16. Visit the library once a month. Even if you don’t have a library card or borrow books, there are plenty of resources to browse through. Read the newspaper or a magazine, do some research, or bring a notebook to write with little interruption.

17. Find a writing buddy and meet with them once a month. Having someone along on your writing journey can keep you motivated.

18. Join a Meetup group of writers or book fans. If you’re working on a screenplay, for example, check your local Meetup to see if there is a group for screenwriters. Or maybe you prefer poetry or non-fiction. Whatever your passion is, find like-minded individuals to share it. If there isn’t a Meetup group that meets your interests, start one of your own.

19. Learn about a different writing style or genre. If you’re a business writer, maybe you want to transition into doing personal essays. Find a class or two about writing essays or stock up on books about that topic.

20. Volunteer for an organization that provides reading services to the visually impaired. Many students and seniors have difficulty reading because of their impairment. Organizations like the Blind Service Association in Chicago

need volunteers to read and record everything from textbooks to magazines, whatever is needed. Check to see if there’s a comparable organization in your area.

There you have it – 20 ideas for resolutions for literary types. Hope you see one or two that you’d like to try. You may find it opens up new opportunities in unexpected ways.

 

Love to Read? Check Out These Book Review Websites

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February’s theme is “for the love of books.” 

Once you’ve finished reading one book, how do you decide what you will read next? For many readers, turning to online book review sites is the next best thing to getting a personal recommendation. These sites are especially appealing to those who prefer to read the latest releases. But it can be difficult to discern which of the newly published books are worthy of their time and money.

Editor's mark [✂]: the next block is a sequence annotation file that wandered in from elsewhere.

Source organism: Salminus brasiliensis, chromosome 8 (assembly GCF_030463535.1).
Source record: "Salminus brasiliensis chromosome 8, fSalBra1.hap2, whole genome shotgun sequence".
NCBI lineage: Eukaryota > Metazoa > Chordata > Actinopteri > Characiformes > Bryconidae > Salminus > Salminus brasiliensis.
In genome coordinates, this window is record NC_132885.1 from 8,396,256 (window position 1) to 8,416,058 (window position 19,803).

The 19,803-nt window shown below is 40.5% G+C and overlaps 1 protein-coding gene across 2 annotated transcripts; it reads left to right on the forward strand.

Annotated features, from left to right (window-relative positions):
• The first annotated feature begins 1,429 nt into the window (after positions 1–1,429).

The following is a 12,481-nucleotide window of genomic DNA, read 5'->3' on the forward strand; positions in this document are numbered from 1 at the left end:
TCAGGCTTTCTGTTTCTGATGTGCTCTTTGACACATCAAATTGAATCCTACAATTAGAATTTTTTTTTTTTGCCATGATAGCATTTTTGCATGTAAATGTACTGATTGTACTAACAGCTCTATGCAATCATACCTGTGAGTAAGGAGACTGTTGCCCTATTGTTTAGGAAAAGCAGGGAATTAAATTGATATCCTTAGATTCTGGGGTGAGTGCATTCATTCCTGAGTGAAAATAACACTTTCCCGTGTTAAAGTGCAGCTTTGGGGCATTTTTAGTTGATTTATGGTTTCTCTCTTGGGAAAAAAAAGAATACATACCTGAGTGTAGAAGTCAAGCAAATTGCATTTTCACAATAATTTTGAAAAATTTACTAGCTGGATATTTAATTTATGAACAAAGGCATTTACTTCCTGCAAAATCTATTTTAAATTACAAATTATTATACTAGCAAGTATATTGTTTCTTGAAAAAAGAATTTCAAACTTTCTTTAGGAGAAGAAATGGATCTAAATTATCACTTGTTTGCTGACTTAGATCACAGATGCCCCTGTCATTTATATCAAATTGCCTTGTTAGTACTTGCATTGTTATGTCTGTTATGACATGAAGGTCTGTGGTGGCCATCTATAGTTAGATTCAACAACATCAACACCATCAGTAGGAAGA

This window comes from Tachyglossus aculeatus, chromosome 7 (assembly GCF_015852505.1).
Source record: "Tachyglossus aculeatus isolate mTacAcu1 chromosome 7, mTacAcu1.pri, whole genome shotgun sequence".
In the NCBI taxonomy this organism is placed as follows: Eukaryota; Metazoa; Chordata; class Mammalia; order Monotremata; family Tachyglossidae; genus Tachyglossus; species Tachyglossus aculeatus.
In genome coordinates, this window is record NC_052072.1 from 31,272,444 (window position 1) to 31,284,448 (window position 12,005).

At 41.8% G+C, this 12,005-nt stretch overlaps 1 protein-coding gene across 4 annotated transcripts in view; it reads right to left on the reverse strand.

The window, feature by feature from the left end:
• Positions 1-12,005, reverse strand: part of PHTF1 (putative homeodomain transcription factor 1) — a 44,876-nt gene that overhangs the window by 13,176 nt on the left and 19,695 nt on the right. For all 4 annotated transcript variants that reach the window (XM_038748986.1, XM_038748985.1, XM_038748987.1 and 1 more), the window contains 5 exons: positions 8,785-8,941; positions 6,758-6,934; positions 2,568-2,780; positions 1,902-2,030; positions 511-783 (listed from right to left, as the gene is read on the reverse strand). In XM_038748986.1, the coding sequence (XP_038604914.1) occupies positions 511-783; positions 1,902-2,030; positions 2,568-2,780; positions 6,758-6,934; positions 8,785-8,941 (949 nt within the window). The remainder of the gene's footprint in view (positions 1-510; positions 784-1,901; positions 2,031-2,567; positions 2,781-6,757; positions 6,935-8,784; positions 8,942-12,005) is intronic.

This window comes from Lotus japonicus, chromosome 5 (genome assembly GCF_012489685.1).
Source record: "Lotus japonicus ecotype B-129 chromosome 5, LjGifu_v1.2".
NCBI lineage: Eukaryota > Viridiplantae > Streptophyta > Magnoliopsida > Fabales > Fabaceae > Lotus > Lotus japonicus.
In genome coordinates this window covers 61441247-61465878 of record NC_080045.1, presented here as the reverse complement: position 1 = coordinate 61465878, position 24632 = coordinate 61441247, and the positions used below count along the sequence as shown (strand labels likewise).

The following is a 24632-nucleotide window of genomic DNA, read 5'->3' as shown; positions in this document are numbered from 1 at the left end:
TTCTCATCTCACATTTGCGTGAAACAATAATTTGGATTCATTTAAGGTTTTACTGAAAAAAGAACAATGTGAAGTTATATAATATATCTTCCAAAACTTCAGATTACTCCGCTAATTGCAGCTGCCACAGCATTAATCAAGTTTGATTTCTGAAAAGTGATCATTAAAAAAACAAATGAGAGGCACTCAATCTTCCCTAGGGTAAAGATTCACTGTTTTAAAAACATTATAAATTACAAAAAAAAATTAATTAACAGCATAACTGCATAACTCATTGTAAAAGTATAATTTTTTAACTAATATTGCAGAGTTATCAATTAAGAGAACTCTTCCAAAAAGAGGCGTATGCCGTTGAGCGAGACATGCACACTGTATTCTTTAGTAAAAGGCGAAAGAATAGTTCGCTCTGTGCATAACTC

Book reviews – whether through an online review site or in a print publication – offers some perspective of what’s available. You’ll likely find two kinds of reviews: long-form reviews with a more thorough analysis of the book’s content written by a hired staff person or freelancer, and shorter reviews submitted by book fans, usually published on sites like Goodreads or Amazon.

There are more book review sites than ever before. The Internet and social media have made it possible to share opinions about the books we read more quickly and easily. I think this is in response to the growing number of newspapers and magazines that have downsized staffs and no longer have the resources to hire full-time book reviewers. Sites like Goodreads and BookRiot have successfully filled the void.

Book review sites have become a vital part of the publishing industry. Authors value them for providing an outlet to help them promote their books. My guess is that publishers like them too for a similar reason. These sites have created communities of readers from all parts of the world. They’re bringing the world together over a shared love of reading.

If you’re the type of reader who prefers to read the newest releases as soon as they come out, book review sites are the places to go to find out what is being published and by whom. If you’re the type of reader who likes being part of a reading community and likes learning about what other people are reading, book review sites can serve your needs well.

So what are the best places to go for book reviews? Here’s a rundown.

New York Publications — Most traditional book reviews are published by newspapers and magazines. The two that come to my mind are The New York Times and The New Yorker Page Turner section have extensive coverage of book reviews and literary criticism because, after all, New York City is where a good portion of the publishing action takes place. Most of these reviews are longer, more detailed pieces, so you can gain more thorough insight about new releases.